Keepers of the Secret
Grand Canyon, AZ
Consultation with The Honorable Mr. James Anaya, United Nations Special Rapporteur on the Rights of Indigenous Peoples, Tucson, AZ, April 26-27, 2012
Re: Land and Resources
Thank you Honorable Mr. James Anaya, Special Rapporteur on the Rights of Indigenous Peoples for allowing me the opportunity to come before you today to speak on behalf of the Havasupai tribe. I am Watahomigiga, Keepers of the Secrets and an original descendent of the first Havasupai that were removed from the Grand Canyon national park. My grandfather was the sub chief of our people and a war captain who presided here at the national park just as his parents before him Our ancestors taught us that we are the anthropocentric and the theocentric tribes of this region. This is based on nature centered beings who we've entrusted as forbading gods to provide super natural substances for water, rich soil and good crops. This in return is fed to the deities to usher in a time of prophecies of how our living should be instructed as an ancient matriarchal society with the oldest known language and culture of the Hokan and Yuman tribes of the south west.
On behalf of the Havasupai, the people of the blue-green waters, I appreciate the human rights inquiry led by James Anaya, the UN special rapporteur on indigenous peoples focusing on the plight of Indigenous people in the US and how the standards of the declaration are reflected in US law and policy, and needed reforms and good practices.
The Havasupai Tribal Council and the Havasupai People strongly oppose uranium mining in the Grand Canyon to protect our cultural values, traditional beliefs and uses, practices, sacred places, water, plants and wildlife. The Grand Canyon is a place of prayer for the well-being of the world. Protection of this sacred place affects the climate and weather patterns of the earth.
We support the Department of the Interior’s January 2012 decision to withdraw one million acres of public lands and ban and prohibit new mining claims and mine development on existing claims without valid permits. In March, we joined conservation groups to defend the U.S. Department of the Interior’s 20-year ban on new uranium mining claims across 1 million acres of public lands adjacent to the Grand Canyon.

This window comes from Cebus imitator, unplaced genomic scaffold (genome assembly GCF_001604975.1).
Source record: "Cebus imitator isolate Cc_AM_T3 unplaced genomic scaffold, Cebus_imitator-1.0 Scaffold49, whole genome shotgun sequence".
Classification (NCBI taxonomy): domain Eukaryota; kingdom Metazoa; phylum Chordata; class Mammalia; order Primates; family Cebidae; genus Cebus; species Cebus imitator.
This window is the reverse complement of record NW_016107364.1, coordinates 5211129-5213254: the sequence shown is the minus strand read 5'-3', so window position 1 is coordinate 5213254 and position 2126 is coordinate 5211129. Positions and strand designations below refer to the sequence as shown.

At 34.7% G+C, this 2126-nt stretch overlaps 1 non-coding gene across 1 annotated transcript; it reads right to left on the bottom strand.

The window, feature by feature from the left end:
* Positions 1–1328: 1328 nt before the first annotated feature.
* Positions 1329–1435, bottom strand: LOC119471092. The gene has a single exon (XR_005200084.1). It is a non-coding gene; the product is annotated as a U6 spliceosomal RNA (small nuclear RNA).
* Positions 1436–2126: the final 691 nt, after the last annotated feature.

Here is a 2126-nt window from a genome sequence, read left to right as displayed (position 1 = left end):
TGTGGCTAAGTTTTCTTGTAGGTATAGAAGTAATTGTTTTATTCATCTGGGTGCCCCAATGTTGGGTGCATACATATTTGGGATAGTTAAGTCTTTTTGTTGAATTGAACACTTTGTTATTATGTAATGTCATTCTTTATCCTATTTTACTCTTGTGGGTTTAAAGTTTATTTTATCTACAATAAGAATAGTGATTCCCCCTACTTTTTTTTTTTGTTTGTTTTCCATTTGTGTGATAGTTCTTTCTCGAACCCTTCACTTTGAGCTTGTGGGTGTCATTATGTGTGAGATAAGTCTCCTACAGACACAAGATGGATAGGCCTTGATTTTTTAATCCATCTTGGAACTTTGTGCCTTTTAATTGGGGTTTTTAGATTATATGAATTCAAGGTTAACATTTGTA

We appeal to you today for your urgent intervention under the declaration and international law to protect Havasupai territory, the Grand Canyon and the Colorado River, a drinking water source for tens of millions of people.
The current mining ban does not include new uranium mining from Denison Mines: active mining by VANE Minerals the in Kaibab forest and 3 permits approved for EZ, Pinenut and Canyon mines -- two north of the Grand Canyon, and one near Valle, south of Tusayan.
I see the effects of uranium mining in Havasupai homeland and for my Navajo neighbors who do not have access to safe drinking water. Today let’s make a stand to end this capitalistic nephilism and demonic conquest of nuclear enticements to all indigenous nations globally. Our freedom requires we stand together to create a movement that is greater than any movement on the face of this earth. If our belief systems and life ways are free of geomatra, our traditions will be pure and clean and free from political insurpations. We refuse to be viewed as insipid or desiccated. As the first born warriors of the Grand Canyon we refuse to become the next millennium’s world terrorists by allowing mega nuclear industrial complex mining industries to mine in the Grand Canyon.